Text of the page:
Industrial Mathematics – Current Practices

Ellen Murphy

Dr Ellen Murphy, Commercial Research Associate, Bath Institute for Mathematical Innovation
Using mathematics to solve industrial problems has benefits for everyone; mathematicians get to wrap their heads around interesting and challenging problems, and industrialists gain access to knowledge that would otherwise be unattainable. That was why I was so glad to be involved in the MI-NET Workshop, held here in the University of Bath in October 2015.  Mathematicians from all over Europe and beyond gathered together to share their experiences of working with industry and to help researchers from countries that traditionally don’t have a history of industrial collaboration.

One mathematician with a wealth of experience solving industrial problems is Professor Chris Budd OBE. His talk on Student Projects with Industry demonstrated the variety of problems that mathematicians can expect to encounter when they work with industry. Chris talked about the well-known examples of power generation and finance but also lesser known ones like creating art or even using crowd dynamics to escape a lecture hall. I’m sure there are times when we’d all like to know how to do that!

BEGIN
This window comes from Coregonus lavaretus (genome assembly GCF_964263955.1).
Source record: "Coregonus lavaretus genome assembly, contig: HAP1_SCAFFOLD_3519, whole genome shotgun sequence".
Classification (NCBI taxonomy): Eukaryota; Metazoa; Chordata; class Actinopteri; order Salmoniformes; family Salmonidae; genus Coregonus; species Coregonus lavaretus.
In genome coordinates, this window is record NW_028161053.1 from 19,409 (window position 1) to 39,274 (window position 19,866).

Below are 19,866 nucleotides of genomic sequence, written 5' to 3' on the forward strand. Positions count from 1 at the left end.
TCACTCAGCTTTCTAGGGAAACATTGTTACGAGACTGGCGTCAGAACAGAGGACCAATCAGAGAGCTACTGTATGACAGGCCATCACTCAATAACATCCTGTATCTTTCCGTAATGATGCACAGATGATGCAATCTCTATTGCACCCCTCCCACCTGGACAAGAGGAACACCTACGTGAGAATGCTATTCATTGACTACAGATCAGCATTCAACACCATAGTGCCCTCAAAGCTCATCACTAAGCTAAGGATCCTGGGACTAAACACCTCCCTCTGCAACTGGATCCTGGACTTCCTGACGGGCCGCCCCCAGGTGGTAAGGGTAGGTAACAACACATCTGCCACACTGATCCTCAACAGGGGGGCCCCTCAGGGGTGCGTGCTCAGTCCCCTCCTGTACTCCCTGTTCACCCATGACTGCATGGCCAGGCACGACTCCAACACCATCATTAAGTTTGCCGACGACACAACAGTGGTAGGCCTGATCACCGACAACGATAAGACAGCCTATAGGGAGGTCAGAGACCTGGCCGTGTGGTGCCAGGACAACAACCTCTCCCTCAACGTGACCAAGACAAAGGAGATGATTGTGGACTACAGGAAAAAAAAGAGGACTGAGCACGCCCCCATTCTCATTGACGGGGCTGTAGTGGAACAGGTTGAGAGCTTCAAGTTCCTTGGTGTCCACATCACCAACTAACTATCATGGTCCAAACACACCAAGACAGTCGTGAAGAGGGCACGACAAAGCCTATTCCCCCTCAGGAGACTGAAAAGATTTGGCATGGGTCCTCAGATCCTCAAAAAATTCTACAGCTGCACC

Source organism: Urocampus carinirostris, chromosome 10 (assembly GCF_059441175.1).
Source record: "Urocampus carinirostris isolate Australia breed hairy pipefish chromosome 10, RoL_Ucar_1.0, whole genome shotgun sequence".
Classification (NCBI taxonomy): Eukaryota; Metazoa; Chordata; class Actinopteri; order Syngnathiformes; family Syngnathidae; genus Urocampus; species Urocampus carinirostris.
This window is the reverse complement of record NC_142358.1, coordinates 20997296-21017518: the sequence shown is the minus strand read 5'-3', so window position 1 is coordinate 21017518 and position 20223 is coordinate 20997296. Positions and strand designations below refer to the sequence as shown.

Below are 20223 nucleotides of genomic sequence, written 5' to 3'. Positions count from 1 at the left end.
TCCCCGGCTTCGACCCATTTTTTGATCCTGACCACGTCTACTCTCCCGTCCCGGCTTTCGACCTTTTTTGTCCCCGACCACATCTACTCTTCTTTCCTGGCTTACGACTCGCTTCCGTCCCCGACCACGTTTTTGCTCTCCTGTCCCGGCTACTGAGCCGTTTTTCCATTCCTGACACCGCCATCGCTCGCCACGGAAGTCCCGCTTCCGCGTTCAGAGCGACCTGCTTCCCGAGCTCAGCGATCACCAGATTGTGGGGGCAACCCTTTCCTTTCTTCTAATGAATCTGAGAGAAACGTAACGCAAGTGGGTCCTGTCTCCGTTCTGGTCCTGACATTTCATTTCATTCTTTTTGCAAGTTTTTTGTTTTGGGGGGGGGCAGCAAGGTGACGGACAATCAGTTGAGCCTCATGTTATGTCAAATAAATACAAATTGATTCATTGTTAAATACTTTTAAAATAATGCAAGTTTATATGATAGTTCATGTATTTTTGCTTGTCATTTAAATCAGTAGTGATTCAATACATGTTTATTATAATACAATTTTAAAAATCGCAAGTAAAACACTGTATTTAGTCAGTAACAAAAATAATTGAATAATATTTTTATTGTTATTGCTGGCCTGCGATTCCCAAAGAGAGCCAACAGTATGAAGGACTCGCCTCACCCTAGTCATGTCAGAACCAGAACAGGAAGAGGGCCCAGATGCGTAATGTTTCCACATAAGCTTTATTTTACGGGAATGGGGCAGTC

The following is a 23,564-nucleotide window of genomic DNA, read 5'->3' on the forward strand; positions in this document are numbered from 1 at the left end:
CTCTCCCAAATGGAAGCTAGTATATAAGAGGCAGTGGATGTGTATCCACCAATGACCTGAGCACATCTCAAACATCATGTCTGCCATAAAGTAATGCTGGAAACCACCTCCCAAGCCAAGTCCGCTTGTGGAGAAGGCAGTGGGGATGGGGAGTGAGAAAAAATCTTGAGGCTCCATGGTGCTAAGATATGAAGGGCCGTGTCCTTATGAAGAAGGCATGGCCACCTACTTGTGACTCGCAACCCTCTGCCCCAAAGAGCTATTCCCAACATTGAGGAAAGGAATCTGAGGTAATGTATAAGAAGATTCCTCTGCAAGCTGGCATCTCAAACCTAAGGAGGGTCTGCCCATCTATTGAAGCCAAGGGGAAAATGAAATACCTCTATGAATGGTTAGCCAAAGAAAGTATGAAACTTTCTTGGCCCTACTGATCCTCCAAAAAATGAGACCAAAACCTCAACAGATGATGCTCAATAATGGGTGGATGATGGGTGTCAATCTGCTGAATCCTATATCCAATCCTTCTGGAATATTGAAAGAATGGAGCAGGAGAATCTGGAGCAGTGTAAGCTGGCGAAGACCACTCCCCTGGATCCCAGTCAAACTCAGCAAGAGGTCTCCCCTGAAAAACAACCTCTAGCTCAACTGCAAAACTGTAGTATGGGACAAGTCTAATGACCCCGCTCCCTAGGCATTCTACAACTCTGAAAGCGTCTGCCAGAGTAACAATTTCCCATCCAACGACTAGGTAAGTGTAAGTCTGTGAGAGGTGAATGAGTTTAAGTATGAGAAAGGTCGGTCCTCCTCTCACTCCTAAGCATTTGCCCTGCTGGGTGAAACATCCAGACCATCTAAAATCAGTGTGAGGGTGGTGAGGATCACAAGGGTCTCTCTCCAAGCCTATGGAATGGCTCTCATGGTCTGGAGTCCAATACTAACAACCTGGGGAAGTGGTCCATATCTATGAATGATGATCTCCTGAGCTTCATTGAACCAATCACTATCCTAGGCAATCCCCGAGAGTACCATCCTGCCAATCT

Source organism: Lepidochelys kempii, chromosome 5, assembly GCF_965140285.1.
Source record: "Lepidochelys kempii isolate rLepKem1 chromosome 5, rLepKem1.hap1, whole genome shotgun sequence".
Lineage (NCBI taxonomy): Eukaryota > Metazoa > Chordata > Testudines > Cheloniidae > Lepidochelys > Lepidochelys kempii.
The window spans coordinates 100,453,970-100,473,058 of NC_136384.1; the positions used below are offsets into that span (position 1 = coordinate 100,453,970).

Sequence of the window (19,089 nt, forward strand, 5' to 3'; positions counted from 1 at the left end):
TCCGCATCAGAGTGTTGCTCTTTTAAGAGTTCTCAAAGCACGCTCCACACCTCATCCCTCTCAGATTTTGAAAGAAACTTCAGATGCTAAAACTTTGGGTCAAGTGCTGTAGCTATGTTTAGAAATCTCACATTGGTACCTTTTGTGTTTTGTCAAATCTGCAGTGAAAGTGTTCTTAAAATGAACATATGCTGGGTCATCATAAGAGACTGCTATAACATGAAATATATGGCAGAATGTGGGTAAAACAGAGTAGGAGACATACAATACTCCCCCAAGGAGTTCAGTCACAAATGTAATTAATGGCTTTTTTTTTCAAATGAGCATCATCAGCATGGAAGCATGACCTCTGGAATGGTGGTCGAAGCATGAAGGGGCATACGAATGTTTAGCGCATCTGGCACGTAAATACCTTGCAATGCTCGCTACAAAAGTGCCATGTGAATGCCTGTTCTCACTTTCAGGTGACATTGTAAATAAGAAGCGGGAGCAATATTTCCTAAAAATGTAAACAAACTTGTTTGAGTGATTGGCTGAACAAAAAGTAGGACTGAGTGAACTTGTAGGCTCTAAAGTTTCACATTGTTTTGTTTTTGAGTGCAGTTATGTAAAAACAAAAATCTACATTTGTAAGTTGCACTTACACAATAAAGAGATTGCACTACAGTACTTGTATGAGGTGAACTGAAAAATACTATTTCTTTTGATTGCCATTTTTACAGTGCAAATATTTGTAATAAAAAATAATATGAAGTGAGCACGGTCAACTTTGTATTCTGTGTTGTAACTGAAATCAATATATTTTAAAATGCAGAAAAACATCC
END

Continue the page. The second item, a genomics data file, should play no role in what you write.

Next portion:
The following day I snuck into the Working Group for Education and Training. Having been both a participant and an organiser of student mathematical modelling workshops in Ireland, it was exciting to hear the discussions on how to organise them and similar activities in other MI-NET countries. It can be challenging for these first-timers to secure funding, which is why these working groups are so important – to listen to people’s concerns, disseminate the appropriate information and to then refine the process accordingly.
The most valuable part of the workshop for me was making new contacts that would be nearly impossible otherwise. Over the two days I met researchers from Sweden, Bosnia and Herezgovina and Cyprus and met old friends from Ireland, the UK and Spain. And who knows, maybe I’ll see some of them again on a Short-Term Scientific Mission!


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